To nail home why your market value is NOT higher abroad, consider the common phenomenon in every expat community in Latin America. Guys and girls grudgingly say goodbye to their expat pals when they go back to the United States because they have to EARN DOLLARS.

Usually this happens when they have a family to support, which happened to me after knocking up my Peruvian wife. It’s inevitable for almost all expats who start families. They go home to make decent money. If your market value were higher abroad, suffering dollar-earning sabbaticals would never happen, and I wouldn’t be typing this from St. Louis.

Reason #2 – The quality-of-life/cost-of-living ratio is NOT higher elsewhere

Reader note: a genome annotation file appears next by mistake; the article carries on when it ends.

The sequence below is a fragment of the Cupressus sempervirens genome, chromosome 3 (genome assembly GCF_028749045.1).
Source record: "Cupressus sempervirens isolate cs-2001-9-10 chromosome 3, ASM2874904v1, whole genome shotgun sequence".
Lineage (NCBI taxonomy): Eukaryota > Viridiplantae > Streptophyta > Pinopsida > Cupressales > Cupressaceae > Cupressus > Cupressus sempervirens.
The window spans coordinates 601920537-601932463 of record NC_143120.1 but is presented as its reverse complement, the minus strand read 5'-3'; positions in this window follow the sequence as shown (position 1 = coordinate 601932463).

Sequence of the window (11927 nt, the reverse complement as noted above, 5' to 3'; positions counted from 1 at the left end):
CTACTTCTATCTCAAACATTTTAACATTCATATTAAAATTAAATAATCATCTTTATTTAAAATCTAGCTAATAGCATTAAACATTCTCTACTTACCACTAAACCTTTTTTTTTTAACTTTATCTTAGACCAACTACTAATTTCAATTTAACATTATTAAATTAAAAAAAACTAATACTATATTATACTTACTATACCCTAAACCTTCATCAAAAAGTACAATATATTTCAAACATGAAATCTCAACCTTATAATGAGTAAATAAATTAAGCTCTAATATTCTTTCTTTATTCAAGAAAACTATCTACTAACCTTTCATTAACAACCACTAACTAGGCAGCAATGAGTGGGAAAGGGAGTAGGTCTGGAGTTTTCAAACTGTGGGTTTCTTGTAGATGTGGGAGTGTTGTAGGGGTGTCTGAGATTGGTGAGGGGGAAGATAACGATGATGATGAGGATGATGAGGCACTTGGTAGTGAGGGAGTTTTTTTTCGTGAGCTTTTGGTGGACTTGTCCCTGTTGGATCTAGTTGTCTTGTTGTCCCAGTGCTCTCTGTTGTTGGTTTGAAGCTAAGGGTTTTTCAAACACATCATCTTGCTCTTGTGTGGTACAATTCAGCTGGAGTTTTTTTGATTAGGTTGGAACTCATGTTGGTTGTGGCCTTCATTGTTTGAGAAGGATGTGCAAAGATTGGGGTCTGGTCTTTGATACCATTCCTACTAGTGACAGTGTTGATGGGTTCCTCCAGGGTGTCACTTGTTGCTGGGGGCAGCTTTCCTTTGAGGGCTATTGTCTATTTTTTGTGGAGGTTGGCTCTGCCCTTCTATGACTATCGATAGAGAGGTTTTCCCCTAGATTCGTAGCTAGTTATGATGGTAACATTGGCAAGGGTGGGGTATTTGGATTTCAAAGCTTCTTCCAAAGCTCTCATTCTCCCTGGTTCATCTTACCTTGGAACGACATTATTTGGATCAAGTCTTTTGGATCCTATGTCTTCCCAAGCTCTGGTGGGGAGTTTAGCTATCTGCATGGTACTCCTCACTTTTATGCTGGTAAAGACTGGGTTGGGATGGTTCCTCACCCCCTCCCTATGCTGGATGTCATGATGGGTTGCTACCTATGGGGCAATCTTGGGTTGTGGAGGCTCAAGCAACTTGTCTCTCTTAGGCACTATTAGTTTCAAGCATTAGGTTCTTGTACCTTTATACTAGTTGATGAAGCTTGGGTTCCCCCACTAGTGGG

Manson’s second argument is “the quality-of-life/cost-of-living ratio is now much higher elsewhere.” The obvious assumption in that argument is that your earnings are the same. And to go back to the point I just made, you are not going to make more money abroad in absolute terms. In fact, you are going to make less money in absolute terms.

Your cost of living will certainly fall, but if your earnings also fall, you haven’t necessarily improved your quality of life. “Quality of life” depends on what you value. If you want $5 grams of cocaine and a whorehouse in every neighborhood, your quality of life will improve in Colombia despite halving or even quartering your income.

If “quality of life” is determined by the lifestyle your money buys irrespective of what deviant behavior is allowed in your new country, you will still need to be a top-tier earner in your target society. And doing that on local salaries is extremely difficult. Otherwise the expat communities would be much bigger than they are.